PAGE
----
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Shortest Animal Rights Campaign In History?

September 23, 2014 by Leave a Comment

The News

Eight hours after an animal rights group asked its supporters to leave comments opposing foie gras on the Facebook wall of The Sopwell House, the well-known hotel and spa in England announced that it will remove foie gras from its restaurant’s menu. It was that easy.

“We have reconsidered our offerings, and this dish will now be removed by our Executive Head Chef. Kindly note that it will take a couple of weeks for our menus to be reprinted. However, please be reassured that we are no longer serving foie gras.”

Sopwell House ends sale of foie gras

Sopwell House to remove foie gras from menu

In response to the news, Hertfordshire Animal Rights spokesperson Tod Bradbury said, “We would like to publicly thank Sopwell House for listening to the concerns of the public. Foie gras does not belong in a civilised society – it is undeniably cruel. We hope Sopwell House can be an inspiration to other purveyors of foie gras in the area.”

Foie gras is produced by force feeding ducks and geese through metal pipes until their livers become diseased, swelling up to ten times their normal size.

foie gras force feeding

Hertfordshire Animal Rights has stopped the sale of foie gras at five restaurants in England since August and intends to continue its campaign until the region is foie gras free. In the United States, the production and sale of foie gras were banned in California in 2012. A similar ban was passed in Chicago in 2006, but it was overturned in 2008.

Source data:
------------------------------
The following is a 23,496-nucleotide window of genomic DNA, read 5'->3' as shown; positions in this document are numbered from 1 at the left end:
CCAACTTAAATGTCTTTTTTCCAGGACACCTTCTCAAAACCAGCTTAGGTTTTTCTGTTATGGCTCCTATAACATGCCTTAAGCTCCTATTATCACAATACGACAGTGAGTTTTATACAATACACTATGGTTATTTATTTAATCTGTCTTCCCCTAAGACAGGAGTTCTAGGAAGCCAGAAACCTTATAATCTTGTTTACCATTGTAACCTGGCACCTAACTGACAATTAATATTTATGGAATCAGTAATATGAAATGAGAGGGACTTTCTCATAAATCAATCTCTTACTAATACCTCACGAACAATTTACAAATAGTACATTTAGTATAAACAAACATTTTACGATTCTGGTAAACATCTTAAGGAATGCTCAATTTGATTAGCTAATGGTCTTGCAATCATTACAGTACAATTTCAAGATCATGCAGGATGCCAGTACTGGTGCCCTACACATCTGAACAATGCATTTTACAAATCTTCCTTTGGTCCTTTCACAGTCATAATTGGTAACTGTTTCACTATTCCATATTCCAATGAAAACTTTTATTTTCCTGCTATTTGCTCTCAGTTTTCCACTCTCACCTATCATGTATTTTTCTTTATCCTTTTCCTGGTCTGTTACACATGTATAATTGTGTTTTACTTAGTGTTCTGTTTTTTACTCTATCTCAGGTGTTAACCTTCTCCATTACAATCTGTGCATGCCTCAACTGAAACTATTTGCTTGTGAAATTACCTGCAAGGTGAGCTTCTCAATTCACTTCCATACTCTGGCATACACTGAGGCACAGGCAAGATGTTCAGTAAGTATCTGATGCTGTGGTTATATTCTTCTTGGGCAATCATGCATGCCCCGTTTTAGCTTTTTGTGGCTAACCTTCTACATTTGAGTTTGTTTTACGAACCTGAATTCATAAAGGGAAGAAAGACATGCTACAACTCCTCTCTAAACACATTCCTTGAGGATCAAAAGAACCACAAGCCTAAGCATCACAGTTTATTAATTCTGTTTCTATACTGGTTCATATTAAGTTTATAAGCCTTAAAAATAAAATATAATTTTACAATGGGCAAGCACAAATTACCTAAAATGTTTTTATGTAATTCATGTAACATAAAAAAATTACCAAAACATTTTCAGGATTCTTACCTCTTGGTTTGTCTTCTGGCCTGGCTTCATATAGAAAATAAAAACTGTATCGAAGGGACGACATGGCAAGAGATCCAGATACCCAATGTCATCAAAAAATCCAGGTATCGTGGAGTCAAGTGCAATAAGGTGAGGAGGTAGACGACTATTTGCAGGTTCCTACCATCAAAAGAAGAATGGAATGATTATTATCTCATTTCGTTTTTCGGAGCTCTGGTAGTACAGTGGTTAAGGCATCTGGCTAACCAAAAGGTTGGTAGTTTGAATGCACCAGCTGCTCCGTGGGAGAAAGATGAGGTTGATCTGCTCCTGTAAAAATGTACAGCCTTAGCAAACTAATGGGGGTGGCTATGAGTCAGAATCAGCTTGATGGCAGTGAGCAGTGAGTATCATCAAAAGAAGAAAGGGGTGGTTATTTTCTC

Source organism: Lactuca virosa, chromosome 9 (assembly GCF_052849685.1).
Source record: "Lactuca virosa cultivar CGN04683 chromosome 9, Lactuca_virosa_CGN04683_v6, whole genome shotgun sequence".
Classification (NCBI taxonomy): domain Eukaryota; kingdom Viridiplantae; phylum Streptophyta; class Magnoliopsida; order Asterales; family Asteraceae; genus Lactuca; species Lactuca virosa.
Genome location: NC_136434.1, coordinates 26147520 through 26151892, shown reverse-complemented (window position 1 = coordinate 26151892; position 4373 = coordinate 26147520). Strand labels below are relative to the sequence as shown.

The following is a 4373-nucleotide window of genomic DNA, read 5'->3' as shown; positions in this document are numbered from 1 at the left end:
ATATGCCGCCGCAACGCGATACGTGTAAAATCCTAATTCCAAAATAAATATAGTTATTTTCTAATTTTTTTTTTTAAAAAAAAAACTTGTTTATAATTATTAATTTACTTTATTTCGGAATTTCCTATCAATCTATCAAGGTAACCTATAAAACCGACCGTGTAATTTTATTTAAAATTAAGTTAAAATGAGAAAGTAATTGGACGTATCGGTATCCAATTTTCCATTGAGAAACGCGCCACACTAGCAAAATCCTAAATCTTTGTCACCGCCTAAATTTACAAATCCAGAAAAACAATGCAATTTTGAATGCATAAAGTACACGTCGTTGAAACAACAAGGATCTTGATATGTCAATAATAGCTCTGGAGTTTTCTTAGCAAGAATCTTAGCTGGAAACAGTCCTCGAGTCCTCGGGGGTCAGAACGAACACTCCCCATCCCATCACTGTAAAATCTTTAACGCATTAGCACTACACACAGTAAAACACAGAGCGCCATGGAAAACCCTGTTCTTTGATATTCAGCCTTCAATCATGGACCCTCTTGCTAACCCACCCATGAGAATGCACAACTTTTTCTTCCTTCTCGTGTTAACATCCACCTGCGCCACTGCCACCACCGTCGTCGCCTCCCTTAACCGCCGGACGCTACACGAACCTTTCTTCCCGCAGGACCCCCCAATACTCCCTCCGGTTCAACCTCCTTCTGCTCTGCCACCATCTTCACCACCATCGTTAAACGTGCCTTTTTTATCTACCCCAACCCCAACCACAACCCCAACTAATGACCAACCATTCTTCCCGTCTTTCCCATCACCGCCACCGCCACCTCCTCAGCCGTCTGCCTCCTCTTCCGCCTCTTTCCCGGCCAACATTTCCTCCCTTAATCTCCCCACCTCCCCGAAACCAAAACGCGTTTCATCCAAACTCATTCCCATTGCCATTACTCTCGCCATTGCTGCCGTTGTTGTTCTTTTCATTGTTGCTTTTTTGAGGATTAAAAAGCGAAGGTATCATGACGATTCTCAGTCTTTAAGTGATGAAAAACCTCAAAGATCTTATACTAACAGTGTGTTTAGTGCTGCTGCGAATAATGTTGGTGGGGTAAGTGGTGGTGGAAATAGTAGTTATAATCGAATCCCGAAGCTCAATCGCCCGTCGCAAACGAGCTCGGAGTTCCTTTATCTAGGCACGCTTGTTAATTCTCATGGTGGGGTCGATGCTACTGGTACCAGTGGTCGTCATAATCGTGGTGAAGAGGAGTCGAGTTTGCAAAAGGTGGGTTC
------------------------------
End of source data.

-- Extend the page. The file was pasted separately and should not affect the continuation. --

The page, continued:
In his 2011 book The Foie Gras Wars, Chicago Tribune reporter Marc Caro profiled the Humane League of Philadelphia’s multi-year campaign to stop the sale of foie gras in local restaurants. According to activist Nick Cooney, who ran the campaign, between 80% – 85% of the targeted restaurants ultimately removed foie gras from the menu.

foie gras wars

Your Turn

As evidenced by the victories in England, California and Philadelphia, grassroots activism works. If you live near a restaurant that serves foie gras, then you can employ the same tactics used by Hertfordshire Animal Rights and the Humane League to campaign against the sale of foie gras. To learn more, please watch Farm Sanctuary’s undercover investigation of a foie gras farm.

Comments via Facebook Comments

  1. Mickey says:

    Am I to understand that this Org. simply writes letters to restaurants (on FB walls or otherwise), and does not employ any incoherent screaming, in the hope to evoke change? And it WORKS? That’s terrific. That actually seems like a much starter way to have people listen- with printed words and/or quiet conversation. I’ve said this before, but in my experiences, I truly believe the saying: The louder you speak, the weaker the argument. It may not make “sexy” videos, but, quiet wins out every time, in my book.

    1. Donny Moss says:

      Mickey: As part of my correspondence with this organization, their spokesman wrote, “I find that demos that are very visual – rather than loud – tend to be the most effective.” Foie gras in particular is very visual, so getting people to just look at the images of force-feeding would probably go a long way for some.

  2. Pam says:

    I love this story. It’s so great to hear that this organization is making a difference. What a shame the ban was overturned in Chicago.

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